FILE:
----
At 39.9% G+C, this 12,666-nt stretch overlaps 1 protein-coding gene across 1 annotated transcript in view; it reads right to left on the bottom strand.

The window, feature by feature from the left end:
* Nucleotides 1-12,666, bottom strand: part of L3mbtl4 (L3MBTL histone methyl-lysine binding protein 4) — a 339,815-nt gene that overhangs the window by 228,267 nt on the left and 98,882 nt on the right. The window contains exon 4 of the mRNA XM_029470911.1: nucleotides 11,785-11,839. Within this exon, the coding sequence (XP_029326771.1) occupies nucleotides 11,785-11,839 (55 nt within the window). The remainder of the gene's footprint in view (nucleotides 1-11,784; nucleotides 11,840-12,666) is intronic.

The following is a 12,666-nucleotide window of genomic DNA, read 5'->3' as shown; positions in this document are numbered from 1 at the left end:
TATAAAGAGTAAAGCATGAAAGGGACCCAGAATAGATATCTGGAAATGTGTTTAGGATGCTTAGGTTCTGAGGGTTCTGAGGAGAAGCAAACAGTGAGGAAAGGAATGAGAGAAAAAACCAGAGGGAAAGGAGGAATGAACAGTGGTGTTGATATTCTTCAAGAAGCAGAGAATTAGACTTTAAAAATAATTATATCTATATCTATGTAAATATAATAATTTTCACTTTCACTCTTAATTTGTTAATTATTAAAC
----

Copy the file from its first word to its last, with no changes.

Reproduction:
At 39.9% G+C, this 12,666-nt stretch overlaps 1 protein-coding gene across 1 annotated transcript in view; it reads right to left on the bottom strand.

The window, feature by feature from the left end:
* Nucleotides 1-12,666, bottom strand: part of L3mbtl4 (L3MBTL histone methyl-lysine binding protein 4) — a 339,815-nt gene that overhangs the window by 228,267 nt on the left and 98,882 nt on the right. The window contains exon 4 of the mRNA XM_029470911.1: nucleotides 11,785-11,839. Within this exon, the coding sequence (XP_029326771.1) occupies nucleotides 11,785-11,839 (55 nt within the window). The remainder of the gene's footprint in view (nucleotides 1-11,784; nucleotides 11,840-12,666) is intronic.

The following is a 12,666-nucleotide window of genomic DNA, read 5'->3' as shown; positions in this document are numbered from 1 at the left end:
TATAAAGAGTAAAGCATGAAAGGGACCCAGAATAGATATCTGGAAATGTGTTTAGGATGCTTAGGTTCTGAGGGTTCTGAGGAGAAGCAAACAGTGAGGAAAGGAATGAGAGAAAAAACCAGAGGGAAAGGAGGAATGAACAGTGGTGTTGATATTCTTCAAGAAGCAGAGAATTAGACTTTAAAAATAATTATATCTATATCTATGTAAATATAATAATTTTCACTTTCACTCTTAATTTGTTAATTATTAAAC